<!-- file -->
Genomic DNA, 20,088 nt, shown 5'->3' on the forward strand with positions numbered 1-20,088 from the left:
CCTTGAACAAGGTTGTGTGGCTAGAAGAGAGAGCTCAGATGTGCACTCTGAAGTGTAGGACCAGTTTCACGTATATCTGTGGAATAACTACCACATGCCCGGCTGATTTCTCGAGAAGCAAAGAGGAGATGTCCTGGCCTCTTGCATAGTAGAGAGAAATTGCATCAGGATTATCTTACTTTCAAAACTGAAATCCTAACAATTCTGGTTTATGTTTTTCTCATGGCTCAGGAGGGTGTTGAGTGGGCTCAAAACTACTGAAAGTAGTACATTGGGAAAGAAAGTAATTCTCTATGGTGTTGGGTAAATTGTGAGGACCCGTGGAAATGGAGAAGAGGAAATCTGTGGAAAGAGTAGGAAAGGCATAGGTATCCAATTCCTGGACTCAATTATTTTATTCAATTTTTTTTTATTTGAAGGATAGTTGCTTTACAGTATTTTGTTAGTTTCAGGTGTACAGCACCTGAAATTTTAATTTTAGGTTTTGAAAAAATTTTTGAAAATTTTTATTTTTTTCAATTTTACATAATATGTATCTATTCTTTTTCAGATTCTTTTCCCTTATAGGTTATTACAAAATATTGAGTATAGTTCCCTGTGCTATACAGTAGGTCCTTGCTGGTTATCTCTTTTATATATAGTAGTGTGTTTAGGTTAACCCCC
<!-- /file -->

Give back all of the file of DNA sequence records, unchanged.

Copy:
Genomic DNA, 20,088 nt, shown 5'->3' on the forward strand with positions numbered 1-20,088 from the left:
CCTTGAACAAGGTTGTGTGGCTAGAAGAGAGAGCTCAGATGTGCACTCTGAAGTGTAGGACCAGTTTCACGTATATCTGTGGAATAACTACCACATGCCCGGCTGATTTCTCGAGAAGCAAAGAGGAGATGTCCTGGCCTCTTGCATAGTAGAGAGAAATTGCATCAGGATTATCTTACTTTCAAAACTGAAATCCTAACAATTCTGGTTTATGTTTTTCTCATGGCTCAGGAGGGTGTTGAGTGGGCTCAAAACTACTGAAAGTAGTACATTGGGAAAGAAAGTAATTCTCTATGGTGTTGGGTAAATTGTGAGGACCCGTGGAAATGGAGAAGAGGAAATCTGTGGAAAGAGTAGGAAAGGCATAGGTATCCAATTCCTGGACTCAATTATTTTATTCAATTTTTTTTTATTTGAAGGATAGTTGCTTTACAGTATTTTGTTAGTTTCAGGTGTACAGCACCTGAAATTTTAATTTTAGGTTTTGAAAAAATTTTTGAAAATTTTTATTTTTTTCAATTTTACATAATATGTATCTATTCTTTTTCAGATTCTTTTCCCTTATAGGTTATTACAAAATATTGAGTATAGTTCCCTGTGCTATACAGTAGGTCCTTGCTGGTTATCTCTTTTATATATAGTAGTGTGTTTAGGTTAACCCCC